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Forgive 70 x 7: Our Forgotten Power

85 pages57 minutes


About the book’s title: Forgive 70 X 7 Our Forgotten Power":

In 1998 DeWall published a work called “Escaping the Mental Straightjacket: Personal Experience As Our Spiritual Guide.” His purpose was to encourage the reader to think for oneself and recognize the many ways in which society and religion control our world view and the way we think. He analyzed many extraordinary experiences, such as near-death and out-of-body experiences, after-death communications and various psychic phenomena. He wanted to show that the unusual, the paranormal and the psychic are for the most part in total harmony with basic Christianity.

His approach in writing “Forgive 70 X 7: Our Forgotten Power” was different. First, he decided to use the Bible (especially the Gospels) and history as his primary sources. But his primary purpose was to explain the basic teachings of Jesus as recorded in the Gospels.

For DeWall, the focus of Jesus’ teaching was on forgiveness. Regretfully, what he taught is not what most Christians believe. The common belief for most is that forgiveness is a gift Jesus came to give — a gift we can receive only if we have sufficient sorrow. On the contrary, Jesus never mentioned sorrow as a prerequisite for being forgiven. Instead, we are forgiven only insofar as we forgive others, as the Lord’s Prayer so aptly states. In Jesus’ terms, forgiveness is not so much a gift he gives to us as a gift we are to give to others. That is why he subtitled the book “Our Forgotten Power.” Topics related to forgiveness include confession, baptism, grace and salvation.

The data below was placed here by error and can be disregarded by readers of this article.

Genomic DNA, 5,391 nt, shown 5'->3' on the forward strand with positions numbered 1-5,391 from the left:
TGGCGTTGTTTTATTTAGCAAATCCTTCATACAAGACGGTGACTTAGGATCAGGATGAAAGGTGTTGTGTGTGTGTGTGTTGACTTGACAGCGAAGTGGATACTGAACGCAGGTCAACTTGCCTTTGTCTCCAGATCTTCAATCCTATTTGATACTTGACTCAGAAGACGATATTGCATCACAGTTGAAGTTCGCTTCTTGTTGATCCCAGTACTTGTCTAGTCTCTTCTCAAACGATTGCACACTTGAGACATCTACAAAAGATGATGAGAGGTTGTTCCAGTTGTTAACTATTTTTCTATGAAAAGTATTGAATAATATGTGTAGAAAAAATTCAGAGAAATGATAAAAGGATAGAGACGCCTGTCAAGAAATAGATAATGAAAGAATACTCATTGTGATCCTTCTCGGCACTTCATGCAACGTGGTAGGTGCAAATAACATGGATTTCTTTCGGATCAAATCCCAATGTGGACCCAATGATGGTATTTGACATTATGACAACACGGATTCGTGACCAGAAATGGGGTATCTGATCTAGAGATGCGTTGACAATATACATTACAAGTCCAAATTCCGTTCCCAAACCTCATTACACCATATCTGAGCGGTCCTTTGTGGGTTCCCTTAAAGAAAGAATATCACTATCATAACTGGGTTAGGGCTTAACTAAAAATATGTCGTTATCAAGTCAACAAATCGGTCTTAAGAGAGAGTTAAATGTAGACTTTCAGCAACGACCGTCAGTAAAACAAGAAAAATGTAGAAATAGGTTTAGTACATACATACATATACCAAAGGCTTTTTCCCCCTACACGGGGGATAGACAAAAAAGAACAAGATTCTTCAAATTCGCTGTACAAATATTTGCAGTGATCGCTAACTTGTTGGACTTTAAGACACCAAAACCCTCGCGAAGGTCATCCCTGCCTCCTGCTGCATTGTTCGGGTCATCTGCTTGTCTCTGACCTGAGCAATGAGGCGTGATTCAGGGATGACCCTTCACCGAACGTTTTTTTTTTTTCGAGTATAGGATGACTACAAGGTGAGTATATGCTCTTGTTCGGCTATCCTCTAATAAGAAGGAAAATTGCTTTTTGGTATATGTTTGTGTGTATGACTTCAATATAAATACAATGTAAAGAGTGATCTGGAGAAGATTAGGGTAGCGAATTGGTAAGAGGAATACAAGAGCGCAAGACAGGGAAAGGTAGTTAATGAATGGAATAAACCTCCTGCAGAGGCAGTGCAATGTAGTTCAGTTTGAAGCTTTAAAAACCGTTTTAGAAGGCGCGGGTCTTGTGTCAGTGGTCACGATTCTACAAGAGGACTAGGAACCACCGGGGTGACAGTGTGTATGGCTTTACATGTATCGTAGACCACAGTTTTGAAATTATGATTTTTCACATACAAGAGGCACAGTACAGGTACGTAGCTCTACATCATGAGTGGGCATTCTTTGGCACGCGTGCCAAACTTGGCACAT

As with everything DeWall has written, he is not concerned if his readers disagree with his conclusions. He only wants them to examine what Jesus actually said and how our beliefs changed over time — then make up their minds for themselves.

Jesus’ teachings were radical for his time, so much so that his hearers must have been startled by what he said. We will react the same way, if we can peel away our conventional beliefs to discover what he actually said.

“I do not write to convert others to my way of thinking,” DeWall says. “I believe that theology is the domain of every person. Of course, I do want my opinions to be seriously considered, but I first want my readers to think for themselves. If they do that, disagreement is not important.”

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